Ubuntu 9.10 now uses Ext4 as the default. It was tested under Jaunty Jackalope release and has finally gained the stability that was needed. This article provides some basic information about ext4 and then provides some test results on a Ubuntu 9.10.
What is ext4?
The ext4 file system is a journaling file system which is a branch of ext3. Ext3 has been so valuable in terms of stability and usability to Linux that the developers decided to fork ext3 to ext4 instead of incorporating the features of ext into ext3. Those features include 64-bit storage limits and performance boosts. The 2.6.28 Kernel included ext4 as stable code.
Advantages of ext4.
The advantages of ext4 are two. Ext4 has increased filesystem support for volumes up to 1 exabyte, with files up to 16 terabytes. In addition, ext4 has increased performance. Currently, ext supports 16 terabyte filesystem and 2 terabyte file size.
Ext4 uses extents, which are a contiguous range of physical blocks on the hard drive. The key word here is contiguous, as you can see in the illustration the blocks are close together. The advantage is large file size performance and the reduction of fragmentation because your data is placed in a more centralized area. A extent can be up to 128MB of contiguous space with 4KB block size. If you choose to use extents in ext4 you will not be able to go backwards to ext3 as the extents are not compatible with ext3.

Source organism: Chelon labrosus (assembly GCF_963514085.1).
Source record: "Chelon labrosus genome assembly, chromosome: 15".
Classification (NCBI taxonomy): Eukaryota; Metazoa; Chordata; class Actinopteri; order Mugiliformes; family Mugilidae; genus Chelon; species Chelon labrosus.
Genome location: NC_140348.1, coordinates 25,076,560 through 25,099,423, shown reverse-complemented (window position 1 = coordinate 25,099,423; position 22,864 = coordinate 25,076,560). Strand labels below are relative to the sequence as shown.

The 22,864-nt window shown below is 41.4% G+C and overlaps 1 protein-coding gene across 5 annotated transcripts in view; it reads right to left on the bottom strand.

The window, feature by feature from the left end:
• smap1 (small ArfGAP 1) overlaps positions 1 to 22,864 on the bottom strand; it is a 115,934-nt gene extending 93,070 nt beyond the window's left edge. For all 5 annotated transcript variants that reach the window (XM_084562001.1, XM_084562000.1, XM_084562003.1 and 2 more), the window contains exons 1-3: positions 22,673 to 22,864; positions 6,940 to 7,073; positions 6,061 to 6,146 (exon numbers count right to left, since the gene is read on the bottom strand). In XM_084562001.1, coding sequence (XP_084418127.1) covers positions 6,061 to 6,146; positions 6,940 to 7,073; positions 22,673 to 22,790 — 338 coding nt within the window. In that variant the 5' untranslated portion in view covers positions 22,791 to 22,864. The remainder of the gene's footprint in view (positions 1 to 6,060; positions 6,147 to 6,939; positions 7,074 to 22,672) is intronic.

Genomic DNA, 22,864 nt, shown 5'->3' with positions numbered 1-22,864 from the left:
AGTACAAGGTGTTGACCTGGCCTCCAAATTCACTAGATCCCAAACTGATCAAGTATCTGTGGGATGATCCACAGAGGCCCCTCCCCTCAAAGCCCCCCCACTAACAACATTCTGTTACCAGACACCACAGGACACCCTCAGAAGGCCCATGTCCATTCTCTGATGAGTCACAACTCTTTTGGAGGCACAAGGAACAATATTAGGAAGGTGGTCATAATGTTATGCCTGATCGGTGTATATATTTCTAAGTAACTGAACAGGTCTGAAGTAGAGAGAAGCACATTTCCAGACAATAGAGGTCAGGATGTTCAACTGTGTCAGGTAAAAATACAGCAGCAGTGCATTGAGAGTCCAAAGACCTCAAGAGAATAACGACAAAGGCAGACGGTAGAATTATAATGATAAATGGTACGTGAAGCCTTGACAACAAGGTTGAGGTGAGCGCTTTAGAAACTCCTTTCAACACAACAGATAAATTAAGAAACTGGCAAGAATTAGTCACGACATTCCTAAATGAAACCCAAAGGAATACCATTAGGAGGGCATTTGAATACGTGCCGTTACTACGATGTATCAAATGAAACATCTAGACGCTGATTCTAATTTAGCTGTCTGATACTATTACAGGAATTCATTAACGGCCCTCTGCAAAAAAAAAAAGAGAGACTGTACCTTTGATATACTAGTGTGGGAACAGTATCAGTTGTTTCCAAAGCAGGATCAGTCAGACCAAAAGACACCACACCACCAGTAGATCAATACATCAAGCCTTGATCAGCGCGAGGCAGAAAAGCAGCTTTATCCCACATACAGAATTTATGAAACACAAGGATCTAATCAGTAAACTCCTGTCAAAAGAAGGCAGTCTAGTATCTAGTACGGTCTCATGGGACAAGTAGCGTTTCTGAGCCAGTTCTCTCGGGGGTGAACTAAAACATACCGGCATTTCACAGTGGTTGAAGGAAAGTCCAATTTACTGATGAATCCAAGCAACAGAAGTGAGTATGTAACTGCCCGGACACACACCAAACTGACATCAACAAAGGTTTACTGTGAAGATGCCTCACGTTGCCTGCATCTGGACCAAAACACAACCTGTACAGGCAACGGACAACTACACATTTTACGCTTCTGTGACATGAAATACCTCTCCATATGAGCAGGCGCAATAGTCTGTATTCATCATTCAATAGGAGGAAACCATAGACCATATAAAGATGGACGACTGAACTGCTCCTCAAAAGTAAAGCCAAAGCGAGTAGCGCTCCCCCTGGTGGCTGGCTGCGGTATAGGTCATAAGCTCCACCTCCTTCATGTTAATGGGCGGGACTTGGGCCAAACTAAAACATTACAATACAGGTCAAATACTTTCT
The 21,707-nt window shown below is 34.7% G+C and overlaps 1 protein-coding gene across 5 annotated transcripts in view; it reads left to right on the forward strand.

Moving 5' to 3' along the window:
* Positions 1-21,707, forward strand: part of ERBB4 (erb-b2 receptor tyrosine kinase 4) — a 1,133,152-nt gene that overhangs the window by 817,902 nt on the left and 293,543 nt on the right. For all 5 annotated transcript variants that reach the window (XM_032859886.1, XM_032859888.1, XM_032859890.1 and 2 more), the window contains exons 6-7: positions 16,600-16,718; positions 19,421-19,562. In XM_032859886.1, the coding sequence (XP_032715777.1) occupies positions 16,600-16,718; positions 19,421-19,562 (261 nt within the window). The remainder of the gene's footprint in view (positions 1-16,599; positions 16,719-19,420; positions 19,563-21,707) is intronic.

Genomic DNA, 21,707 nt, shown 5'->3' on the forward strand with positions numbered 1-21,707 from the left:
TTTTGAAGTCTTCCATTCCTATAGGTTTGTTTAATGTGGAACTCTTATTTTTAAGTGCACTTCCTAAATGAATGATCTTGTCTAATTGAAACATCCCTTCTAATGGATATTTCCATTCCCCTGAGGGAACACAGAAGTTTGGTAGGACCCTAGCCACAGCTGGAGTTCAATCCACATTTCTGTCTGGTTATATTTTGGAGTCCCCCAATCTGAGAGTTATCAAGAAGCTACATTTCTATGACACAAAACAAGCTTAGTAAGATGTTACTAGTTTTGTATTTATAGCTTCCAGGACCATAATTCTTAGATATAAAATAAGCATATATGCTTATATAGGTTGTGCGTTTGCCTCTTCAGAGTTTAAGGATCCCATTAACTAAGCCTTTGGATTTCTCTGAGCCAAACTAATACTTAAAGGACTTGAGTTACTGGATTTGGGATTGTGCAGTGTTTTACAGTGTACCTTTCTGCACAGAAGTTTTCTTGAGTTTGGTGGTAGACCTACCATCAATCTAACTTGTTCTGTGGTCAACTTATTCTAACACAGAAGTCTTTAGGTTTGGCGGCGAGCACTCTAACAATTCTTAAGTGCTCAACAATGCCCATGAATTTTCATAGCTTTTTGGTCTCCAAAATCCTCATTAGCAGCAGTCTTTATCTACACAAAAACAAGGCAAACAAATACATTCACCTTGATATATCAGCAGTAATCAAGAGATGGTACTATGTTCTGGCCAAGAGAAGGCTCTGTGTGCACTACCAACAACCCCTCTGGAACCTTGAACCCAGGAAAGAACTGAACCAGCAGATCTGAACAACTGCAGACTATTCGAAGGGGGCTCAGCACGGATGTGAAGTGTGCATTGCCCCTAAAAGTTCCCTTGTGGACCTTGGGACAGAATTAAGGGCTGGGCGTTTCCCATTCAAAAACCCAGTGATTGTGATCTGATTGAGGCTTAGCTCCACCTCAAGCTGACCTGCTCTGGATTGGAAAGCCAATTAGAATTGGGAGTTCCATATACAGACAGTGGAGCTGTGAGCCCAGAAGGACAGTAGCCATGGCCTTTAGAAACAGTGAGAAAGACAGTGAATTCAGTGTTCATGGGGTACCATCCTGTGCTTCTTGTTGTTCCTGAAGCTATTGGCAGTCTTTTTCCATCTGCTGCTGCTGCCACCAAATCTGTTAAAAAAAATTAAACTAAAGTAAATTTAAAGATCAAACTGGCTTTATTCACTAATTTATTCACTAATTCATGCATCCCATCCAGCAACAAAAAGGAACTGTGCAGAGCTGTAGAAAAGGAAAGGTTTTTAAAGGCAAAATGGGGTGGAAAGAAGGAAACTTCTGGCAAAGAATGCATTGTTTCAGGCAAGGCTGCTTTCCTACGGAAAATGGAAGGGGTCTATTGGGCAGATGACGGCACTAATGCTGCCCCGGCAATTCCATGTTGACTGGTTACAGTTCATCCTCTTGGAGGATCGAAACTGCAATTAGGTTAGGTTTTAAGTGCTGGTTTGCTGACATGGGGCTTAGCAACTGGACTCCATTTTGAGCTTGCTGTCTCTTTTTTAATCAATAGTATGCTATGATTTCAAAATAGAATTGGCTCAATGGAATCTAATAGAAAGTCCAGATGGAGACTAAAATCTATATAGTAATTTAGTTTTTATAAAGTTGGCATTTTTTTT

The ext3 filesystem is an excellent filesystem, stable and proven. But, more often, especially with larger files you will see non-contiguous blocks, they will be spread out creating fragmentation. Fragmentation slows disk access down as the operating system must seach for all of the blocks to provide the data requested.
One of the interesting aspects of ext4 is that it allows for pre-allocation of disk space. This allows for a contiguous space to be allocated for larger files, again increasing performance and reducing fragmentation.
Ext4 increases performance by using delayed allocation which delays the block allocation until the data is ready to be written to disk. This process improves allocation decisions by the operating system as it knows exactly the file size before being allocated.
Now 64,000 subdirectories can exist with ext4. This is also available if the dir_index feature is enabled in ext3.
Now ext4 uses checksums to verify the journal.
If your system loses power and you need to run e2fsck to verify the filesystem, ext4 will ignore unallocated block groups to help improve performance.